Friday 24 August 2018

The Sierra Leone Peoples’ Party (SLPP) manifesto ‘the New Direction’ for the 7th and 31st March 2018 Presidential and Parliamentary elections reinforces children protection, education and survival in Sierra Leone. The manifesto provides a clear guide of how the SLPP plans to address issues they consider as priorities which if achieved could lead the country to a new direction over the next five years.

Having won the national election, Save the Children alongside civil society and other partners wait to see how much of the commitments made will be fulfilled as we move into a new political era. As part of our advocacy effort Save the Children proposed to the 16 political parties to include teenage pregnancy and child marriage in their manifestos as a key priority for national development. Under the New Direction, the government has listed protecting children, improving healthcare and promoting education as the key building blocks to national development. This is a big win for Save the Children and its partners as it has strengthened our resolve to increase our advocacy efforts to achieve policy change for children.

Responding to the inclusion of education, protection and health in the manifesto, Sasha Ekanayake, Country Director remarked:

“Save the Children has been steadfast in our call for protection, education and health because the lives of children in Sierra Leone can only improve when there are systems in place to ensure children are protected, when all children have equal access to quality education and access to free health care services. Children are the countries future investment so we will continue to advocate for them to ensure their needs are met and they are able to live in a world where they can thrive, be educated and protected. “

Protecting Our Children:

The New Direction emphasizes on a child-first approach to survival, protection and development of. The interventions aim to address sexual violence, teenage pregnancy, child marriage, juvenile justice as key areas for intervention in an effort to end child rights violations. The manifesto commits to increasing budget allocation to implement the Sexual Offences Acts of 2012 and increased support to the Teenage Pregnancy Secretariat to strengthen systems to address teenage pregnancy. It further emphasizes the need to increase opportunities for pregnant girls and teenage mothers to have access to education through appropriate means. The New Direction calls for a national strategy to combat child marriage. This brings renewed hope for thousands of children and adolescents that face extreme forms of discrimination in all sphere of lives.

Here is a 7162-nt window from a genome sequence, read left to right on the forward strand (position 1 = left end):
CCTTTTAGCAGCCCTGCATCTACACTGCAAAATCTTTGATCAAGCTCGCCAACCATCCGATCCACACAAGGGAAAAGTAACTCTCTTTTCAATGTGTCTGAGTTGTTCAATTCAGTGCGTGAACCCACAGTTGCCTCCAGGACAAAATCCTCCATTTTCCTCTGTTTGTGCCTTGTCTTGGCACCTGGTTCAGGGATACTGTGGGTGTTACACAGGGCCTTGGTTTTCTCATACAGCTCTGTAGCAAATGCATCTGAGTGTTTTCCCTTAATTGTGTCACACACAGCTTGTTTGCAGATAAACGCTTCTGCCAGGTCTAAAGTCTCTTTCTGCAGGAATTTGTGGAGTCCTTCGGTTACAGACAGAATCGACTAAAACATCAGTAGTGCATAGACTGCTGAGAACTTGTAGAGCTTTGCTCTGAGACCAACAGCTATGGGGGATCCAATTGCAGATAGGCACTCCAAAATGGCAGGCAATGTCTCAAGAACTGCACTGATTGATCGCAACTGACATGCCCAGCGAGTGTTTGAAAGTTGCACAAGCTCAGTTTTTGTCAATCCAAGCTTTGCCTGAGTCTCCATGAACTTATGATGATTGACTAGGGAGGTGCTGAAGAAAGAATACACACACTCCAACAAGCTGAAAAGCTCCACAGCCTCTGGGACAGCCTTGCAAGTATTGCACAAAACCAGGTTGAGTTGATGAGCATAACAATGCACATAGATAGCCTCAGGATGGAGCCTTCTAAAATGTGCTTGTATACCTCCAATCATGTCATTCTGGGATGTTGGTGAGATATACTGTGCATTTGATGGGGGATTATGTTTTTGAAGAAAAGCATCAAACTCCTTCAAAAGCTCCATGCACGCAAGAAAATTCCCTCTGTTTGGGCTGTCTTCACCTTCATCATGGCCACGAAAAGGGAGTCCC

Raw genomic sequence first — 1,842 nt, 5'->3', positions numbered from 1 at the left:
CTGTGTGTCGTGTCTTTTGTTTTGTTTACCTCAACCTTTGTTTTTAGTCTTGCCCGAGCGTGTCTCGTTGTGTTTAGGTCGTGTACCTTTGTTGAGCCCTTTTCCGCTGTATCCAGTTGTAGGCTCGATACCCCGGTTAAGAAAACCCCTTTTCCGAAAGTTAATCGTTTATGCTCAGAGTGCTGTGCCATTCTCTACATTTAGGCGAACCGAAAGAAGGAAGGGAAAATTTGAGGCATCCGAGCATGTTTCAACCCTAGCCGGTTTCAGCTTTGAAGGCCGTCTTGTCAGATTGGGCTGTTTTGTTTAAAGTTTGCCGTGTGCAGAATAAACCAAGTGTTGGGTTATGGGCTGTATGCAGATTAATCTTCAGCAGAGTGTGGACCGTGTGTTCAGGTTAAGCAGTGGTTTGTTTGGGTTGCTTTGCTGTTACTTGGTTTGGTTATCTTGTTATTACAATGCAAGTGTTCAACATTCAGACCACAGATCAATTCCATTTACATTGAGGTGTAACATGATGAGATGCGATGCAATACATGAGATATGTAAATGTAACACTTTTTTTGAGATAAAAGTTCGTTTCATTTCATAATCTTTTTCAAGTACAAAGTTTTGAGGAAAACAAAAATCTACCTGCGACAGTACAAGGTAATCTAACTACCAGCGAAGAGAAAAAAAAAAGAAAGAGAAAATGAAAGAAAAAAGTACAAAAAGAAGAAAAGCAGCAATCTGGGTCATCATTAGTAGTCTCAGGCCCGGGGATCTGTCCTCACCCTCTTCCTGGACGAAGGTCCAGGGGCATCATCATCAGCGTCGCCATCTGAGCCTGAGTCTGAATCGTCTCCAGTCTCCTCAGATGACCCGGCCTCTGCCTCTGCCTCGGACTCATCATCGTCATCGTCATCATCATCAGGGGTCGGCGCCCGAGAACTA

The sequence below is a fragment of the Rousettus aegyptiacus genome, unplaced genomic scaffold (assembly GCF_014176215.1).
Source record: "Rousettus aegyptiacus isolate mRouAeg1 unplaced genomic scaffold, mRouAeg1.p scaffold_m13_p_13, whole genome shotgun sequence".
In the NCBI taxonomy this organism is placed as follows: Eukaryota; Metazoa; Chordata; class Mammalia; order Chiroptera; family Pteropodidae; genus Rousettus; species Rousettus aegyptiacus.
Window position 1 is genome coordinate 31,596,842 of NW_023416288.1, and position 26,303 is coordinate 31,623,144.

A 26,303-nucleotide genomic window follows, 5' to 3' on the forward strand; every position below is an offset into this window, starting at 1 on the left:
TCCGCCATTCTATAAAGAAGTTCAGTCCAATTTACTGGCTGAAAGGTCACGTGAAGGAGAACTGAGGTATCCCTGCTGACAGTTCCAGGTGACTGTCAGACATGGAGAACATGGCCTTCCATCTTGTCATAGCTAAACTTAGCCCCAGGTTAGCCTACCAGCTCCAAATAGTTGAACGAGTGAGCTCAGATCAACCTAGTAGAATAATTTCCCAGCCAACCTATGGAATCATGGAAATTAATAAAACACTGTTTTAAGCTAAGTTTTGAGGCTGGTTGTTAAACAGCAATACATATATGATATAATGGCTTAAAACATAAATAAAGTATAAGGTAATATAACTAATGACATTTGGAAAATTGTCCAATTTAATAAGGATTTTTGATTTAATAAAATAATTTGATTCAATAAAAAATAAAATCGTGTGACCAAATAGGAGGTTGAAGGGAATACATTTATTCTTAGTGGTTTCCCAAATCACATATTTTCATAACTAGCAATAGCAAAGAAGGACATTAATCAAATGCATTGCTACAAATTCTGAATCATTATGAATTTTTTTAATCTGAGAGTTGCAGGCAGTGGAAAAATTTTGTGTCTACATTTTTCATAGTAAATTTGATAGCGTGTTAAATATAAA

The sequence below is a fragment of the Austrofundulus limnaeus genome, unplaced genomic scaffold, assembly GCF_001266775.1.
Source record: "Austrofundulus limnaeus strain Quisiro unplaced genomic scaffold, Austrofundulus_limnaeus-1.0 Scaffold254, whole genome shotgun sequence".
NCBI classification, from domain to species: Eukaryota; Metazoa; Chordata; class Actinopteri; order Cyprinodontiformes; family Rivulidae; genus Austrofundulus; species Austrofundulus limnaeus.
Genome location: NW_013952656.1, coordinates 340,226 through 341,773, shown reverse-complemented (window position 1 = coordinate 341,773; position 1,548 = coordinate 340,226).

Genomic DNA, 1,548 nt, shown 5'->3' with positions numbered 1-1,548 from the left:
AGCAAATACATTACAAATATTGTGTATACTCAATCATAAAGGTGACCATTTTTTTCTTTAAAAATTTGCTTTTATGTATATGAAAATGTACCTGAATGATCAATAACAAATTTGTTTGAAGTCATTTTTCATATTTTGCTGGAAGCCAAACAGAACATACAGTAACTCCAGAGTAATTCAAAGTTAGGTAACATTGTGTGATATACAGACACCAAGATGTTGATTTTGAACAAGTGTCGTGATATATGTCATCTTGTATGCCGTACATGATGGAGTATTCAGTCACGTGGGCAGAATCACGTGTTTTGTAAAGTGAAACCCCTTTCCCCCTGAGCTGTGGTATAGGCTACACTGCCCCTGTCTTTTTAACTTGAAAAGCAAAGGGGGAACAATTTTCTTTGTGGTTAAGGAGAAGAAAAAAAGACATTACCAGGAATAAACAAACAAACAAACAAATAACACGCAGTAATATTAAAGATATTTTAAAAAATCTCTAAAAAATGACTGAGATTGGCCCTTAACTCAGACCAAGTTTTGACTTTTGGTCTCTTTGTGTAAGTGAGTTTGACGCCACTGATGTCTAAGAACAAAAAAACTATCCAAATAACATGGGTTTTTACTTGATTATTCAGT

Improving Healthcare:

The underlying principle of the New Direction in the health sector is a well-resourced and functioning national healthcare delivery system. The objective is to transform the under-resourced, ill-equipped, dysfunctional and inadequate health infrastructure and healthcare delivery system to ensure high quality, efficient, reliable, affordable and sustainable system that is able to respond to epidemics such as cholera, Ebola Virus Disease.

The manifesto has also committed to making health financing a priority by increasing its allocation from the current rate which is below 10% to 15%. This means that flagship health programs for sexual and reproductive health for adolescents to reduce teenage pregnancy will be adequately resourced and funded. It will also expand free health care to cover children under five, pregnant women, lactating mothers and school children.

A new direction for education

The New Direction manifesto commits to increasing budget allocation and disbursement from less than 15% to 20% of the Gross Domestic Product (GDP) for education. This means there will be increased funding for a free education program for primary and secondary levels in public schools across Sierra Leone ensuring access, equity and quality education for every child over the next five years. Although significant progress has been made towards attainment universal access for primary and basic education equity and quality remains a huge challenge. There is high anticipation that the equity gap will be addressed with this free education policy.

Save the Children and partners recognise that much needs to be done to make the lives of children better in Sierra Leone, however, with the commitments in SLPP’s manifesto there is hope that  we will surely  achieve our goal for children which will ensure that they  thrive, they are educated and are protected.